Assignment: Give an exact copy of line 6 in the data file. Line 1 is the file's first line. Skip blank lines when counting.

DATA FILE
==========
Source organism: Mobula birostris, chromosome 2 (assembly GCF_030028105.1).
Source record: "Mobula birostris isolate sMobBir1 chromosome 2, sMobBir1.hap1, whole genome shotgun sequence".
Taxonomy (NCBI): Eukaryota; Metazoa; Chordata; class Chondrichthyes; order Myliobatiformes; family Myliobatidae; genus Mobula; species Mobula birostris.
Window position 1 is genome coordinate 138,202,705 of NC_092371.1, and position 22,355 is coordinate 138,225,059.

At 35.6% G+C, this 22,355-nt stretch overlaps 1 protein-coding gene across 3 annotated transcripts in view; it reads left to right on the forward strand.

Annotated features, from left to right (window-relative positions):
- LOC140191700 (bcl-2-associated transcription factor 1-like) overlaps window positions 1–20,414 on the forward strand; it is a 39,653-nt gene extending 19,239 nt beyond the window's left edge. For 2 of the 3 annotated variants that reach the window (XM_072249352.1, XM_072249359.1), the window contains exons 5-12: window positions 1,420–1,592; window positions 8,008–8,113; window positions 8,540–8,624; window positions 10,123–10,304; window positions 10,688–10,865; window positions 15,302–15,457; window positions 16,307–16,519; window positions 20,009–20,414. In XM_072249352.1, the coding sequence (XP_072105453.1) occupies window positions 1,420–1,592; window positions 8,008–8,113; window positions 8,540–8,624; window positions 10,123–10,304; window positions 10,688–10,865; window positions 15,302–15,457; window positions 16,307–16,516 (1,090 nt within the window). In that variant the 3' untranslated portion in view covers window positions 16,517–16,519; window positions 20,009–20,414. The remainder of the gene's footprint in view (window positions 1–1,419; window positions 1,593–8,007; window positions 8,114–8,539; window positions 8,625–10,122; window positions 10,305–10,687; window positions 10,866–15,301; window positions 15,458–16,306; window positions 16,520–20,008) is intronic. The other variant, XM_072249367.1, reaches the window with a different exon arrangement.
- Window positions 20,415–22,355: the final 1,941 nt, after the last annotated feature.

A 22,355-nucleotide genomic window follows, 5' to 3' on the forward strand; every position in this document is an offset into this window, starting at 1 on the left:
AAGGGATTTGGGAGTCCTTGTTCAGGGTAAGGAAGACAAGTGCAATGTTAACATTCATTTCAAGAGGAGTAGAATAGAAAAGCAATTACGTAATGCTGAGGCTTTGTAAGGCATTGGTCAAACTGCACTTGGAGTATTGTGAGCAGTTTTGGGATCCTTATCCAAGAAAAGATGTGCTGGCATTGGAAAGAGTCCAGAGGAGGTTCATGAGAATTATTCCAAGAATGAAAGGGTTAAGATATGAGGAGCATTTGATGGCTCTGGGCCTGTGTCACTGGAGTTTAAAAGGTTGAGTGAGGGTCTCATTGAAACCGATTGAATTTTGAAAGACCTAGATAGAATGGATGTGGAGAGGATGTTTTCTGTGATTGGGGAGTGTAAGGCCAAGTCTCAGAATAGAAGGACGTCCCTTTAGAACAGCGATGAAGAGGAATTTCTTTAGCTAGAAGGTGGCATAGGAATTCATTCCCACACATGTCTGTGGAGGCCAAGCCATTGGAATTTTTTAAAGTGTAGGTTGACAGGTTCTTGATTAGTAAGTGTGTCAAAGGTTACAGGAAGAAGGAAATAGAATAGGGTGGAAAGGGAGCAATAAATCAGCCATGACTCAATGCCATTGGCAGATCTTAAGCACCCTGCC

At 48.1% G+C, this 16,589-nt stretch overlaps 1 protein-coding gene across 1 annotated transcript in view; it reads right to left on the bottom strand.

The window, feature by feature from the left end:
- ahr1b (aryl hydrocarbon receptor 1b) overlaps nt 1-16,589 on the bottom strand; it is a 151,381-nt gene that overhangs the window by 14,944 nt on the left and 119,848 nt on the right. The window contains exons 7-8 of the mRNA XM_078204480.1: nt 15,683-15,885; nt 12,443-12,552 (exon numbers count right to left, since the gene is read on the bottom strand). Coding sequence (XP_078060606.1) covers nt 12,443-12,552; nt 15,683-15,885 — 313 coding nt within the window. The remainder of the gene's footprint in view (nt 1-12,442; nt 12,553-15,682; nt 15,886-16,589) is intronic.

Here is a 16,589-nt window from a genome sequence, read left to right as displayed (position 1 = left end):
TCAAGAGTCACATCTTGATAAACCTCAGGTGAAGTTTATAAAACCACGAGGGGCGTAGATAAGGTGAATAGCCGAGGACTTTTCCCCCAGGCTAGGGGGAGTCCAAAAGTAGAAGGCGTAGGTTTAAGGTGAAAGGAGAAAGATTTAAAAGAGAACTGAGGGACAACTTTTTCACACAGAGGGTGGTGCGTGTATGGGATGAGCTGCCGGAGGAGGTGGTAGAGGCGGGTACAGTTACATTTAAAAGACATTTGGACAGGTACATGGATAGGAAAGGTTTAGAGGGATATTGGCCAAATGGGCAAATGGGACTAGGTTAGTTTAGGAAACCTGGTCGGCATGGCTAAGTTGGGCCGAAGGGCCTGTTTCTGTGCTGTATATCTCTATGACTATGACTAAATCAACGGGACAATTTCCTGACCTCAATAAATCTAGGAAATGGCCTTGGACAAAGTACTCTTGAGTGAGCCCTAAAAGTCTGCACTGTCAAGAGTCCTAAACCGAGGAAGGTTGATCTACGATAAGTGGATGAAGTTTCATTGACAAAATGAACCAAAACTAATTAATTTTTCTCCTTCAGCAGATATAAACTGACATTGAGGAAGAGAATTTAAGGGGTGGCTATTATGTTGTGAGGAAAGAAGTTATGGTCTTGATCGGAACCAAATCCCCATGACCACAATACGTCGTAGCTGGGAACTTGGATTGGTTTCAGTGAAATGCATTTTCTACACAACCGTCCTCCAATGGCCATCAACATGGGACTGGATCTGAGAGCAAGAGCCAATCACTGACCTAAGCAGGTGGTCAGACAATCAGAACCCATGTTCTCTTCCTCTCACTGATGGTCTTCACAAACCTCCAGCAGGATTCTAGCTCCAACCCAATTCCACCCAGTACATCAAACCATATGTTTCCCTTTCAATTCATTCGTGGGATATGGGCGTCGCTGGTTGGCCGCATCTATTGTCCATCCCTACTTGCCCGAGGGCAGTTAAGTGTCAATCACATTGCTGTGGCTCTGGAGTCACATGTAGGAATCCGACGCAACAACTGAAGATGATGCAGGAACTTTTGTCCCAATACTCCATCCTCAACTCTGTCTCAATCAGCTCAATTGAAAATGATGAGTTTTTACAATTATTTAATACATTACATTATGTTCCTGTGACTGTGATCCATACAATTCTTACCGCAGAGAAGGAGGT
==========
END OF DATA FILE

Annotated features, from left to right (window-relative positions):